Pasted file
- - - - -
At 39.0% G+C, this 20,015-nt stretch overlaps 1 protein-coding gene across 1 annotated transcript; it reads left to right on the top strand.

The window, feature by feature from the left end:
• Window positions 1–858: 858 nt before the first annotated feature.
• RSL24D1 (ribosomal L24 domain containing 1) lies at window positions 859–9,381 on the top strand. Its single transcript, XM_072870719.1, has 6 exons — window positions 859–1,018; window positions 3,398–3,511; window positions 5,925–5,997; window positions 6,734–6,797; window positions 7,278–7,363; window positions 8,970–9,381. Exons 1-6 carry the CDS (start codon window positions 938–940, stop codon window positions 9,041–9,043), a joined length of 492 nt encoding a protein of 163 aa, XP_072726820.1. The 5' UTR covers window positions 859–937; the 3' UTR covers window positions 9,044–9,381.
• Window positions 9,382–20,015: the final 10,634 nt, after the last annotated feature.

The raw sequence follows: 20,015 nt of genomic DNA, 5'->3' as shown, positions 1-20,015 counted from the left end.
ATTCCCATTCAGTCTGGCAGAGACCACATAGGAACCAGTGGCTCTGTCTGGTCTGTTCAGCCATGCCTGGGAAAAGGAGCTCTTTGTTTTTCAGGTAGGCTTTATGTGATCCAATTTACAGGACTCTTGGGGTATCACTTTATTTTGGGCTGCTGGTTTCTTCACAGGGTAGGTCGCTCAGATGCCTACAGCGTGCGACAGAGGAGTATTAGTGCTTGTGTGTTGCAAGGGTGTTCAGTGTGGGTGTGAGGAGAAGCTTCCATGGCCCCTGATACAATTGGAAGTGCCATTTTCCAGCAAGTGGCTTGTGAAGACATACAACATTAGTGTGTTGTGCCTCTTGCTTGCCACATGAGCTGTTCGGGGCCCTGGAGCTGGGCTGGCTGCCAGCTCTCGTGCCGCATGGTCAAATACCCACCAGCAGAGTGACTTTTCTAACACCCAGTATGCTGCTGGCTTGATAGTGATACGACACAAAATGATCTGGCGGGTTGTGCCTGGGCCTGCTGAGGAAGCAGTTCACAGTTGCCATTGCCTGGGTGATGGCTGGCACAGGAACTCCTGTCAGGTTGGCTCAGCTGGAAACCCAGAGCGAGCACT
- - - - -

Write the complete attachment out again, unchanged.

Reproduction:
At 39.0% G+C, this 20,015-nt stretch overlaps 1 protein-coding gene across 1 annotated transcript; it reads left to right on the top strand.

The window, feature by feature from the left end:
• Window positions 1–858: 858 nt before the first annotated feature.
• RSL24D1 (ribosomal L24 domain containing 1) lies at window positions 859–9,381 on the top strand. Its single transcript, XM_072870719.1, has 6 exons — window positions 859–1,018; window positions 3,398–3,511; window positions 5,925–5,997; window positions 6,734–6,797; window positions 7,278–7,363; window positions 8,970–9,381. Exons 1-6 carry the CDS (start codon window positions 938–940, stop codon window positions 9,041–9,043), a joined length of 492 nt encoding a protein of 163 aa, XP_072726820.1. The 5' UTR covers window positions 859–937; the 3' UTR covers window positions 9,044–9,381.
• Window positions 9,382–20,015: the final 10,634 nt, after the last annotated feature.

The raw sequence follows: 20,015 nt of genomic DNA, 5'->3' as shown, positions 1-20,015 counted from the left end.
ATTCCCATTCAGTCTGGCAGAGACCACATAGGAACCAGTGGCTCTGTCTGGTCTGTTCAGCCATGCCTGGGAAAAGGAGCTCTTTGTTTTTCAGGTAGGCTTTATGTGATCCAATTTACAGGACTCTTGGGGTATCACTTTATTTTGGGCTGCTGGTTTCTTCACAGGGTAGGTCGCTCAGATGCCTACAGCGTGCGACAGAGGAGTATTAGTGCTTGTGTGTTGCAAGGGTGTTCAGTGTGGGTGTGAGGAGAAGCTTCCATGGCCCCTGATACAATTGGAAGTGCCATTTTCCAGCAAGTGGCTTGTGAAGACATACAACATTAGTGTGTTGTGCCTCTTGCTTGCCACATGAGCTGTTCGGGGCCCTGGAGCTGGGCTGGCTGCCAGCTCTCGTGCCGCATGGTCAAATACCCACCAGCAGAGTGACTTTTCTAACACCCAGTATGCTGCTGGCTTGATAGTGATACGACACAAAATGATCTGGCGGGTTGTGCCTGGGCCTGCTGAGGAAGCAGTTCACAGTTGCCATTGCCTGGGTGATGGCTGGCACAGGAACTCCTGTCAGGTTGGCTCAGCTGGAAACCCAGAGCGAGCACT